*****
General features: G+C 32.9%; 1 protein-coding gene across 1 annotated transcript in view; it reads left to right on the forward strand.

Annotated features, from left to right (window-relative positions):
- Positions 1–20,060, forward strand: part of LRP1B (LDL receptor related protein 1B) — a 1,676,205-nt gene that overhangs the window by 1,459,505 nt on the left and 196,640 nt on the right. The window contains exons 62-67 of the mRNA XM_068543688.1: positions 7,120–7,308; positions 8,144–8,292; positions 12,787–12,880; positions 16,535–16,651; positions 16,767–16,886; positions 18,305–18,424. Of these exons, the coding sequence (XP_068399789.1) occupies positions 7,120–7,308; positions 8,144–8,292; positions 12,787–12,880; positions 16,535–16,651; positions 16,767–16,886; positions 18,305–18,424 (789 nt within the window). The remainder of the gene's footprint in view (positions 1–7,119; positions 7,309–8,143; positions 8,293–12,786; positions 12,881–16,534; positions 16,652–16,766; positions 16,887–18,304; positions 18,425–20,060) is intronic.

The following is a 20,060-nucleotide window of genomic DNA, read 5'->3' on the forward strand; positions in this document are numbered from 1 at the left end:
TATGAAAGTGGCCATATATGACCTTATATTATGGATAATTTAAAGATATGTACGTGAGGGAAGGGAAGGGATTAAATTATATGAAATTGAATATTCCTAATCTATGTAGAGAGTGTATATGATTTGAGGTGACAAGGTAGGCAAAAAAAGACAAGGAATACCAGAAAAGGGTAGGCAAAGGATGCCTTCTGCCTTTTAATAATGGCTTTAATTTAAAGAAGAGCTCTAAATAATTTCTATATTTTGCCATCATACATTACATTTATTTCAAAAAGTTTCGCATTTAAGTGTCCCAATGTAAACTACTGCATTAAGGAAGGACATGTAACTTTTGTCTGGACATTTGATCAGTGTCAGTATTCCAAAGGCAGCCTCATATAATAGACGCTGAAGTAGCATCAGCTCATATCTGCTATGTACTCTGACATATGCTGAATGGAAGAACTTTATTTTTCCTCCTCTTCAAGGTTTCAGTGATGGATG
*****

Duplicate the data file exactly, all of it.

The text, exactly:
General features: G+C 32.9%; 1 protein-coding gene across 1 annotated transcript in view; it reads left to right on the forward strand.

Annotated features, from left to right (window-relative positions):
- Positions 1–20,060, forward strand: part of LRP1B (LDL receptor related protein 1B) — a 1,676,205-nt gene that overhangs the window by 1,459,505 nt on the left and 196,640 nt on the right. The window contains exons 62-67 of the mRNA XM_068543688.1: positions 7,120–7,308; positions 8,144–8,292; positions 12,787–12,880; positions 16,535–16,651; positions 16,767–16,886; positions 18,305–18,424. Of these exons, the coding sequence (XP_068399789.1) occupies positions 7,120–7,308; positions 8,144–8,292; positions 12,787–12,880; positions 16,535–16,651; positions 16,767–16,886; positions 18,305–18,424 (789 nt within the window). The remainder of the gene's footprint in view (positions 1–7,119; positions 7,309–8,143; positions 8,293–12,786; positions 12,881–16,534; positions 16,652–16,766; positions 16,887–18,304; positions 18,425–20,060) is intronic.

The following is a 20,060-nucleotide window of genomic DNA, read 5'->3' on the forward strand; positions in this document are numbered from 1 at the left end:
TATGAAAGTGGCCATATATGACCTTATATTATGGATAATTTAAAGATATGTACGTGAGGGAAGGGAAGGGATTAAATTATATGAAATTGAATATTCCTAATCTATGTAGAGAGTGTATATGATTTGAGGTGACAAGGTAGGCAAAAAAAGACAAGGAATACCAGAAAAGGGTAGGCAAAGGATGCCTTCTGCCTTTTAATAATGGCTTTAATTTAAAGAAGAGCTCTAAATAATTTCTATATTTTGCCATCATACATTACATTTATTTCAAAAAGTTTCGCATTTAAGTGTCCCAATGTAAACTACTGCATTAAGGAAGGACATGTAACTTTTGTCTGGACATTTGATCAGTGTCAGTATTCCAAAGGCAGCCTCATATAATAGACGCTGAAGTAGCATCAGCTCATATCTGCTATGTACTCTGACATATGCTGAATGGAAGAACTTTATTTTTCCTCCTCTTCAAGGTTTCAGTGATGGATG